Dec 032010

Over the past 6 months or so I’ve been spearheading the re-write of RPI’s Shuttle Tracking system into something less RPI-specific to make it useful to other organizations.  Part of this has been small semantic changes like removing RPI-specific words, location references (like the hard coded map center) and CAS-based authentication, but on a much larger level the application was restructured to do a lot more.

Both old and new systems store the same data (vehicles, vehicle positions, routes, and stops along the routes) but you no longer have to directly manipulate the database to hide a stop from the map and you don’t have to understand how to build a KML file to change the route around anymore.  Additionally, the new system feel much less “hacky” if that makes any sense, things are where they should be (for the most part) and there’s actually some back end pages worth showing off; we’ll be able to iterate and release new features much faster.

I am always impressed when an interface get’s polished, but I’m rarely the one to do it (Thanks Reilly!)… what I can take credit for is the switch to Ruby on Rails 3.  Flagship Geo was a primary driver behind this, Rails 3 was necessary to pull in all those resources like the route and stop editors, but Rails 3 should also provide some performance enhancements.

The server has also been upgraded to include Ruby 1.9.2 via RVM because I think that makes it harder to break things.  When the site goes into production we’ll be serving using Passenger 3 to, in theory, speed up our web server end of the pipe.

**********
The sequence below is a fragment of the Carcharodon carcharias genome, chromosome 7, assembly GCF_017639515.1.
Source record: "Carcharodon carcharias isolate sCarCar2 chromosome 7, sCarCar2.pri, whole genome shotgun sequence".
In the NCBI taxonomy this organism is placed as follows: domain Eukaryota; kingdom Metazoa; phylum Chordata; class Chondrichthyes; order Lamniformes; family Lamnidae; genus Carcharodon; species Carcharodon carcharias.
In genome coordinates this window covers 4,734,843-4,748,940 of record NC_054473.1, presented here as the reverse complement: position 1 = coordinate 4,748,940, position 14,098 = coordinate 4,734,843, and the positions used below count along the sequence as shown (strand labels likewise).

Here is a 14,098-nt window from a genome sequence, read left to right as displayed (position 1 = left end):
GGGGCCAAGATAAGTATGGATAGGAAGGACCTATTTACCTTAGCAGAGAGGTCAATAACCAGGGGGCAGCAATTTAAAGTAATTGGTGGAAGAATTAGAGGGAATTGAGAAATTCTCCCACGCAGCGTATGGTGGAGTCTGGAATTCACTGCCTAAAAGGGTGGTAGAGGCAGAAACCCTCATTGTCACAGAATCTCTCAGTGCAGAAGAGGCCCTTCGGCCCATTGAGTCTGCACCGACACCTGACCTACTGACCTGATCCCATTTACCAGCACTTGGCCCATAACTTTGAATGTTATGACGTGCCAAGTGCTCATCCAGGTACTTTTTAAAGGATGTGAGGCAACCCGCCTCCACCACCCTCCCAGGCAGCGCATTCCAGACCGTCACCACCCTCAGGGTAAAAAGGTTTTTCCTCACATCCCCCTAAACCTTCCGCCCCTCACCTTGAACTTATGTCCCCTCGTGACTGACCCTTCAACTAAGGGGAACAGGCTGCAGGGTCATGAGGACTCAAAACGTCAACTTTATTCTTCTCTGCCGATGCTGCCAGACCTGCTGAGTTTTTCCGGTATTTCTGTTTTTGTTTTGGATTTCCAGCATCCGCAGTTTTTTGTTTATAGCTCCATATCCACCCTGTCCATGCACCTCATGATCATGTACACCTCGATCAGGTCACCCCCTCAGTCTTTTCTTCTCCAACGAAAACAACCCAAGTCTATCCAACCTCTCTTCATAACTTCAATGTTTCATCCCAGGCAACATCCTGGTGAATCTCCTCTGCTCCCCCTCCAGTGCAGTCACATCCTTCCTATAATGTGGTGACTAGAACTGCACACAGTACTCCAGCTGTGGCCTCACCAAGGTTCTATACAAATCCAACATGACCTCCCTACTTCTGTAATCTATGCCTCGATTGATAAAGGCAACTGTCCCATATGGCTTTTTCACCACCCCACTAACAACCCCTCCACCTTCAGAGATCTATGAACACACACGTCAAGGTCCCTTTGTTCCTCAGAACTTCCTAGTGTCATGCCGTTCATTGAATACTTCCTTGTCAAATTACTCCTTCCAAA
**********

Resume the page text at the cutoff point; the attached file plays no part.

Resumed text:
As for the timeline of this release, the current system is staging in beta at RPI for performance testing / feedback.  After I’m satisfied the new one is performing at least as well as the old one it will be switched into production.  In the meantime, you can follow development on github:

Jul 022009

I finished transitioning the thumbnail generation to a background process, using the same approach I use for video conversion because it seems like a thumbnail is just a special conversion. You can check out the commit here if you’re interested.

Adding another BackgroundRB worker was easy to do, but I’m finding that its wreaking havoc on my server. The box I’m developing bonsai video on is a pretty lightweight box (it might be my lightest now that I think about it). I choose to do this to force me to make sure my code would work well on slower boxes. So far I haven’t had any major issues. FFMPEG seems to convert videos fairly quickly, and up until today everything seemed under control. Combined, the 3 BackgroundRB workers are using up somewhere between 25 – 40% of my system’s memory, as reported by top. I’m not sure why the processes are using so much when they are sitting their waiting for work, and I doubt the sql overhead of pooling for new jobs (I use the persistent job queue) is that overwhelming.

This has made regular site navigation terribly slow, but at least pages don’t time out like they previously did when generating thumbnails. I think I have 3 options to fix things:

  1. Refactor and combine the workers, so both videos and thumbnails are handled by the same worker. I suspect this might be able to save me 10-15% on my memory usage, but its not as clean as I’d like it to be.
  2. Replace BackgroundRB with something else that may be a bit faster or more efficient. It looks like people have experienced the same problems I’ve had, maybe just on a smaller scale since they have more powerful servers. I would rather avoid this approach, since it means more development time reworking things I’ve already done.
  3. Buy more RAM or upgrade the server. This one is tough for me, as I’d like this to be able to run on a fairly low-end machine, but I’ve found that Ruby on Rails has higher system requirements than something like PHP would. Additionally, this costs money.

For now, I’m just going to turn off the background workers so I can do some interface work.